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Old 09-16-2004, 04:17 PM
Dee Ann Casey Dee Ann Casey is offline
Join Date: May 2002

Posts: 131

I have come across many homes with damp basements and they all seem to have detached downspouts where the water drains close to the home. How have you handled wording these situations in your reports? Please share your views.

Dee Ann
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Old 09-16-2004, 07:21 PM
Roger R. Patzold Roger R. Patzold is offline
Join Date: Jan 2002
Location: Cleveland, Texas near Houston
State: Virginia
Professional Status: Certified Residential Appraiser
Posts: 564

I think the answer to your question is in your question.

If you are seeing a high number of Homes with basement water problems and downspouts near the wet spots, so note in the report. Disclose you are not an expert, unless you are.

Then move on.

A good architect will design a house without any need for gutters and downspouts.

The older homes usually had doors under a gable. No need for gutters.

Additionally, gutters concentrate water from the roof. Then you have to deal with inconsistent soil moisture around the perimeter of the dwelling.

A roof with proper overhang and proper vegetation under the drip edge to catch and break the splash of the water coming off the roof will not need gutters.

Gutters that can catch leaves is an architectural direction for the wood rot that happens behind the gutter.

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Old 09-16-2004, 07:49 PM
Otis Key's Avatar
Otis Key Otis Key is offline
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Location: Mile High
State: New Mexico
Professional Status: Certified Residential Appraiser
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Dee Ann - I know you're from Venus and Bobby Bucks is from Mars. It would be more helpful to you if you at least posted your state.

Good response Roger. However, some areas, unknown which one this is, might actually require gutters and downspouts. Not all areas have architects that are qualified enough to figure out how to direct the water away. And you are definitely right, not all areas have basements.

Dee Ann - report what you see, saw and observed. That's all. Nothing more. If you have a concern, then make it subject to an inspection by someone qualified and licensed in the field of basement water damage - do like everyone else - pass the buck or get ready for someone to sue you.
Old 09-17-2004, 08:32 AM
Jeff Horton's Avatar
Jeff Horton Jeff Horton is offline
Join Date: Jan 2002
Location: Heart of Dixie
State: Alabama
Professional Status: Certified Residential Appraiser
Posts: 2,962

Otis summed it up. Your an appraiser not a home inspector. State what you saw, what you KNOW and don't speculate on anything else.

BTW I am a home inspector and thats all I do. I would probably recommend repairing gutters but nothing more.
APPRAISING * The Profession that loves to eat it's own!
Old 09-17-2004, 08:43 AM
Richard Carlsen's Avatar
Richard Carlsen Richard Carlsen is offline
Join Date: Jan 2002
Location: Tip of the Mitt: Northern Michigan
State: Michigan
Professional Status: Licensed Appraiser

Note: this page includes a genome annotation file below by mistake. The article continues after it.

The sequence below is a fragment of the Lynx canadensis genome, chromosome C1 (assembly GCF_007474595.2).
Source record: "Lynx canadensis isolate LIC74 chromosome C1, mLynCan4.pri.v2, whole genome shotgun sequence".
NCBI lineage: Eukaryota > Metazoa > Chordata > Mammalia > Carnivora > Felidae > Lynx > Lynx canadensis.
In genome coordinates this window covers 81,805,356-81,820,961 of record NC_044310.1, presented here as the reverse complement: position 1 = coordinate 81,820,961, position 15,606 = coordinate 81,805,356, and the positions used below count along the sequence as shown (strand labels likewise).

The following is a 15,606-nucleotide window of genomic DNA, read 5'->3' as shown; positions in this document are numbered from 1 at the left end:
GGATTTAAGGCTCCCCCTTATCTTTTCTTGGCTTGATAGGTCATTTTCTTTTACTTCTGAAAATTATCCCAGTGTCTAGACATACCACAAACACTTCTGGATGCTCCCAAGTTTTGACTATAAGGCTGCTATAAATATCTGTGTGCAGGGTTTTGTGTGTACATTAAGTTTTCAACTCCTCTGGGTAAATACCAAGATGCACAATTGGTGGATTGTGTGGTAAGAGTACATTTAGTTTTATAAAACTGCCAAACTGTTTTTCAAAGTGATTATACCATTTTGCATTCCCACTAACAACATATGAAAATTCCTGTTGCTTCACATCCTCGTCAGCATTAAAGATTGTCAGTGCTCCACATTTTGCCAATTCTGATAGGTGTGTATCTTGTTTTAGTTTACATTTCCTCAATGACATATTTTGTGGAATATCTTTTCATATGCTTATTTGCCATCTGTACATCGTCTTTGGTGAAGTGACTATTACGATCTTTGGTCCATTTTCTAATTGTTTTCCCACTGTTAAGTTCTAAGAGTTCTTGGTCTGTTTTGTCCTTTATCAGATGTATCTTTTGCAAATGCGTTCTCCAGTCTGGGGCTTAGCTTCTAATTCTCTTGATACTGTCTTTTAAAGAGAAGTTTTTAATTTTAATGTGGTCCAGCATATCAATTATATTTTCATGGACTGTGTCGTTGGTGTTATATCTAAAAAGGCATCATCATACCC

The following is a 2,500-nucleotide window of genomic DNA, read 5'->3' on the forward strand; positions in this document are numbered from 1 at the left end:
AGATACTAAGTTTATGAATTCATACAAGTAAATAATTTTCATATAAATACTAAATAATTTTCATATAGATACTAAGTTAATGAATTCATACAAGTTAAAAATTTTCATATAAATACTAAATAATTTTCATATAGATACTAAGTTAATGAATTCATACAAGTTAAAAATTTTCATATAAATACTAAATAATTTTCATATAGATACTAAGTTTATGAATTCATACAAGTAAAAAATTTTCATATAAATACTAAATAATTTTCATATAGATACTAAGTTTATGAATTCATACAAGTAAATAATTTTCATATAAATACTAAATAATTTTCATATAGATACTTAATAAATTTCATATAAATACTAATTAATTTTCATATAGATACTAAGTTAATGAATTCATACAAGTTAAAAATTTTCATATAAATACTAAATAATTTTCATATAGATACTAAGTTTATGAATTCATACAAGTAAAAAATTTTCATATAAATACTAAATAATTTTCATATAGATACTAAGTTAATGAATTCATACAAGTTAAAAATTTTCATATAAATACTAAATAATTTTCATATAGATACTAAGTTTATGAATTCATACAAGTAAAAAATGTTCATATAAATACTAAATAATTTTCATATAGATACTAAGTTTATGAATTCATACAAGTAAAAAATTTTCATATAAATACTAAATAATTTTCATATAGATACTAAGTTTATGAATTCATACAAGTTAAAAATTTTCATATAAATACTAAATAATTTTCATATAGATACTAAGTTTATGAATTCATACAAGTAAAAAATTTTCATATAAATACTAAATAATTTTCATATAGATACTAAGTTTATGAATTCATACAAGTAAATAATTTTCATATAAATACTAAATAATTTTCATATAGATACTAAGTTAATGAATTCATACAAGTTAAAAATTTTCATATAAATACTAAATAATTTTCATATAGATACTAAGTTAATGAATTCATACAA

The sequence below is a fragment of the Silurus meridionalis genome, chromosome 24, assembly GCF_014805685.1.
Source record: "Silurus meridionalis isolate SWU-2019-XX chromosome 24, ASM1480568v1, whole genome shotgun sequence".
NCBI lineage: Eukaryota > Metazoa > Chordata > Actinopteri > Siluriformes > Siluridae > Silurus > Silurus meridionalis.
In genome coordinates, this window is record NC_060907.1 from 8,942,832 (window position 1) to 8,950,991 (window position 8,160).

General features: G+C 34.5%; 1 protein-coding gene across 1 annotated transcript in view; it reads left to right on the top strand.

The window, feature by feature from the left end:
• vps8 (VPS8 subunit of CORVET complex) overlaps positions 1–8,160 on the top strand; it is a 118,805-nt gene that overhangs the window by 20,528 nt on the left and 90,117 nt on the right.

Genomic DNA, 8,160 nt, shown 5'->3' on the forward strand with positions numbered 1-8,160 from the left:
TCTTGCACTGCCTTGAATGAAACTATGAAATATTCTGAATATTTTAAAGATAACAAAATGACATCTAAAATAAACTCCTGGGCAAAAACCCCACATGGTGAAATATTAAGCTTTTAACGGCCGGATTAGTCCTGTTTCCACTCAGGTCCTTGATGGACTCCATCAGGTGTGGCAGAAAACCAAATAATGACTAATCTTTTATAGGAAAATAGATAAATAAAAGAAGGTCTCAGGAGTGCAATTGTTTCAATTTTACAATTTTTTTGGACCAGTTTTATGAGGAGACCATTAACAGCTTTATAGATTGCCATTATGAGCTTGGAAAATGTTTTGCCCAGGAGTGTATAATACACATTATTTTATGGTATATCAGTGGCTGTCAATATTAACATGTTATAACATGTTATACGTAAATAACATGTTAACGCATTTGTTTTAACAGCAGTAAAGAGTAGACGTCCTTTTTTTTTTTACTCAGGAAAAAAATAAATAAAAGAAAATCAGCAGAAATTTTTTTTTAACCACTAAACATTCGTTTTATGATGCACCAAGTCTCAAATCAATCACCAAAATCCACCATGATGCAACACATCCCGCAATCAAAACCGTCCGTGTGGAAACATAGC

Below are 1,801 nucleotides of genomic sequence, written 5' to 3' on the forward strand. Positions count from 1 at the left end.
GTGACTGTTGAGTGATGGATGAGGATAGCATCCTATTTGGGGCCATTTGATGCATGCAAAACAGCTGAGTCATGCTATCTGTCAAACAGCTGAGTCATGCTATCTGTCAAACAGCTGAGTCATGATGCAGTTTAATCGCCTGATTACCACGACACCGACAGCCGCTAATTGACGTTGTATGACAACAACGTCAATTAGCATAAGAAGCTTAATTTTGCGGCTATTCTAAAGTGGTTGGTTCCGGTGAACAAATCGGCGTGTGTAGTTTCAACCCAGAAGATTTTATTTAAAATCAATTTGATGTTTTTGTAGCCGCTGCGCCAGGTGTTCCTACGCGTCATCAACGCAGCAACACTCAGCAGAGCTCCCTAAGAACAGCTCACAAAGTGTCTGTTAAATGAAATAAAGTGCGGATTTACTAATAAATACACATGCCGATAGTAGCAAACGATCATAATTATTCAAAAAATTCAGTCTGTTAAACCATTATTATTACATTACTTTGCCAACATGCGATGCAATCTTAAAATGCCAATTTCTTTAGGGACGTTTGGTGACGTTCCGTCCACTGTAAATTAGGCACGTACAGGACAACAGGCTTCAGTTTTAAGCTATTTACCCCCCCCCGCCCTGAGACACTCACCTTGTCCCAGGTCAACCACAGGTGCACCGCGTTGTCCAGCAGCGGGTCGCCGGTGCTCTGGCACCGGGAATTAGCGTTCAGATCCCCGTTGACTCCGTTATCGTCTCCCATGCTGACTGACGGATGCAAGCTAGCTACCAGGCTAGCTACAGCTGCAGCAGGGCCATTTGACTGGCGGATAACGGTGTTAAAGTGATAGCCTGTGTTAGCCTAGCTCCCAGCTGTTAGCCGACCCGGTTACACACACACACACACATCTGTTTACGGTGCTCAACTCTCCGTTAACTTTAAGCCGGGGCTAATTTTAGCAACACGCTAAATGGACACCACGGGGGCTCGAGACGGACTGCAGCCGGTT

Posts: 8,372

Most of our homes here in the north do not have gutters and downspouts as the snow and ice rip them off. We also have an abundance of sandy soil so drainage is typically not a problem.

However, you should note on the URAR that under "site" there is a place for "drainage". When I have run into problems with wet basements due to poor drainage or high water table, this is where I note it. I simply state that the site appears to drain toward the improvements (house) which may explain the wet basement or that there is no adverse drainage problem so the wet basement may be caused by a high water table as evidenced by the swampland nearby.

I'm not an expert in water migration so I note the problem with a little comment and let the lender worry about it. Besides, coming up with solutions to a wet basement is beyond the scope of the appraisal.
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Old 09-18-2004, 12:49 PM
Mike Garrett, RAA's Avatar
Mike Garrett, RAA Mike Garrett, RAA is offline
Join Date: Jan 2002
Location: Colorado Springs, CO
State: Colorado
Professional Status: Certified Residential Appraiser
Posts: 21,056

While gutters and downspouts are not a requirement...proper drainage away from the structure is.

If there is a problem with positive drainage then condition the appraisal on curing the problem.
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Old 09-30-2004, 10:08 AM
Dee Ann Casey Dee Ann Casey is offline
Join Date: May 2002

Posts: 131

Thanks for all your input guys!
Old 09-30-2004, 10:35 AM
Thomas Fiehler Thomas Fiehler is offline
Join Date: Jun 2003
Location: Cincinnati,OH
State: Ohio
Professional Status: Certified General Appraiser
Posts: 3,367

Dee Ann-I have heard that up to 75% of water problems in crawl spaces or basements is due to poor lot grading or gutter/downspout problems.
Old 10-02-2004, 01:55 PM
Mike Boyd Mike Boyd is offline
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Location: Santa Rosa, CA
State: California
Professional Status: Retired Appraiser
Posts: 11,822

Drainage is a serious issue and can cost thousands of dollars to cure and thus affect marketabilty and value. That is why it is such a prominent requirement that it be addressed in FHA reports and the query is also a box to be checked on the URAR.

If you see a problem, you must condition it to be repaired and/or corrected. Otherwise, your final value could be faulty and you could be liable.

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